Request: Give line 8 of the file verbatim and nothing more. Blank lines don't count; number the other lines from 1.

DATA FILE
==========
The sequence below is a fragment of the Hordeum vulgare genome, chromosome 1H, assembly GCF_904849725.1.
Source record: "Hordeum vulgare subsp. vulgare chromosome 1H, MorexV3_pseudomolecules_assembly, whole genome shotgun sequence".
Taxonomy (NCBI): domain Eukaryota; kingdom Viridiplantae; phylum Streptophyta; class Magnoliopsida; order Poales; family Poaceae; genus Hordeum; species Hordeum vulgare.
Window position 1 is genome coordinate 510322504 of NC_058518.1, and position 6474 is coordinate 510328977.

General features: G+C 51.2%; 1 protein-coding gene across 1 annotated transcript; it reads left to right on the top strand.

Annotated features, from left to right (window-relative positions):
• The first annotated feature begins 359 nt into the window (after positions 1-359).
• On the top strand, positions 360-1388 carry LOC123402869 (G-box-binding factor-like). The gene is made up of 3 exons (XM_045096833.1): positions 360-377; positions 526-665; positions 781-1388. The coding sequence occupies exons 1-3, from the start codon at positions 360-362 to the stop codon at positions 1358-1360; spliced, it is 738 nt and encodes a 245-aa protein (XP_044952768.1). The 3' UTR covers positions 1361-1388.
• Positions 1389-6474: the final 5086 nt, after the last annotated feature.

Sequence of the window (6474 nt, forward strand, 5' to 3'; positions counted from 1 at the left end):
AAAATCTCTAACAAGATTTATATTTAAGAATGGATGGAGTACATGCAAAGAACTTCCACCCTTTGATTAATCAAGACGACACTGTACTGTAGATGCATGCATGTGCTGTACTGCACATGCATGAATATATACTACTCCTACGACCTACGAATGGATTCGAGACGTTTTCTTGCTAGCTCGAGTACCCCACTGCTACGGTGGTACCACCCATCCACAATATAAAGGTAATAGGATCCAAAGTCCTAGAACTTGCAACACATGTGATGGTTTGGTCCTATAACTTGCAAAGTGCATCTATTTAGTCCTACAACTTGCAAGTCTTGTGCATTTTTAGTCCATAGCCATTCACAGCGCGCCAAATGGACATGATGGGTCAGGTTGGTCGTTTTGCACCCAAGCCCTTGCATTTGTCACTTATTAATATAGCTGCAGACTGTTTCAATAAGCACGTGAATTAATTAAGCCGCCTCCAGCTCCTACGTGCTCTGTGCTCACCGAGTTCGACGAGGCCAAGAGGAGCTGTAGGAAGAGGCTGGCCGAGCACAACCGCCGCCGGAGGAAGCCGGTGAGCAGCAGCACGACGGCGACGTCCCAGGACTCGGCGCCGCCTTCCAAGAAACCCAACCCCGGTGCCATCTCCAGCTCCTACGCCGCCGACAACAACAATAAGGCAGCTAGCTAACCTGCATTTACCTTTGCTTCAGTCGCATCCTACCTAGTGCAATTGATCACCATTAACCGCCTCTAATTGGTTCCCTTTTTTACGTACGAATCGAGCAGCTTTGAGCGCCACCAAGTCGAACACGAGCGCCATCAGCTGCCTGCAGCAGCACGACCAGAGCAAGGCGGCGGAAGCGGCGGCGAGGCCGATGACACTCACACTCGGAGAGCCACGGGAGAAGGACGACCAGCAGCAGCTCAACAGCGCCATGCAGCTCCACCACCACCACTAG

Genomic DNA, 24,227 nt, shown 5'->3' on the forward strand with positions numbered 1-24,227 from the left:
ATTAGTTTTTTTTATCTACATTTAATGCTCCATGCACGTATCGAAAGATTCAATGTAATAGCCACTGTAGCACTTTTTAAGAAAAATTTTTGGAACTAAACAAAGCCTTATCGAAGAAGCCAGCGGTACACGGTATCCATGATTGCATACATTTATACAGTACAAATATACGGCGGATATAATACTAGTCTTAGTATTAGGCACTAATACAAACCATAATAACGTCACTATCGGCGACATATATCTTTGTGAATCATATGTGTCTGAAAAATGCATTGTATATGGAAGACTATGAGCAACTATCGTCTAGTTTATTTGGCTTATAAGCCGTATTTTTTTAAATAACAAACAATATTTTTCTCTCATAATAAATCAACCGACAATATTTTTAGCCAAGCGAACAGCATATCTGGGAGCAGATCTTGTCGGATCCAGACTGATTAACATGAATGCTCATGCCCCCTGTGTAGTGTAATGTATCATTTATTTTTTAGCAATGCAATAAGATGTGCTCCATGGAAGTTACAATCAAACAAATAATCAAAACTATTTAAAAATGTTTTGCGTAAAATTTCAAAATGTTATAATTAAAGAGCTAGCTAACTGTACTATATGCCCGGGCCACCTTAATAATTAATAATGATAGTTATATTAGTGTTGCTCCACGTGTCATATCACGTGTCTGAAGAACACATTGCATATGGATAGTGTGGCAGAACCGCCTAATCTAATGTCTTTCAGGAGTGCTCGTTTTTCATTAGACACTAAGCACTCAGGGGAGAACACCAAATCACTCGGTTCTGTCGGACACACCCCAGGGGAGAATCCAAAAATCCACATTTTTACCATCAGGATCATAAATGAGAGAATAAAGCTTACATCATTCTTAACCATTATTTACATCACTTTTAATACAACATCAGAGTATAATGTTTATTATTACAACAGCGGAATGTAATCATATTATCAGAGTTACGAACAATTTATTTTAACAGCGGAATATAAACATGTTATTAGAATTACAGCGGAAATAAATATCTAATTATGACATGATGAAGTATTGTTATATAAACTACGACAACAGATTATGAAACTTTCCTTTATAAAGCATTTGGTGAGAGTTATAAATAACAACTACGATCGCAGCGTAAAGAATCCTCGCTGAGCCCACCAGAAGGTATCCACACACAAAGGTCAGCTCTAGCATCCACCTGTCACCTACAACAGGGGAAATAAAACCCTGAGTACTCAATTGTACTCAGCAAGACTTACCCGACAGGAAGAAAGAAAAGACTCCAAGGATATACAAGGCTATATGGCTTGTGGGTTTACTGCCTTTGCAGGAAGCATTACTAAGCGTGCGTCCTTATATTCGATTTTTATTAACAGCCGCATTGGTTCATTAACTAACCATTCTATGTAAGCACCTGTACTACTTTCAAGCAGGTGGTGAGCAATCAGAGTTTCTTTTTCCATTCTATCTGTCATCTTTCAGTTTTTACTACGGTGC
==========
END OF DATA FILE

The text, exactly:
• On the top strand, positions 360-1388 carry LOC123402869 (G-box-binding factor-like). The gene is made up of 3 exons (XM_045096833.1): positions 360-377; positions 526-665; positions 781-1388. The coding sequence occupies exons 1-3, from the start codon at positions 360-362 to the stop codon at positions 1358-1360; spliced, it is 738 nt and encodes a 245-aa protein (XP_044952768.1). The 3' UTR covers positions 1361-1388.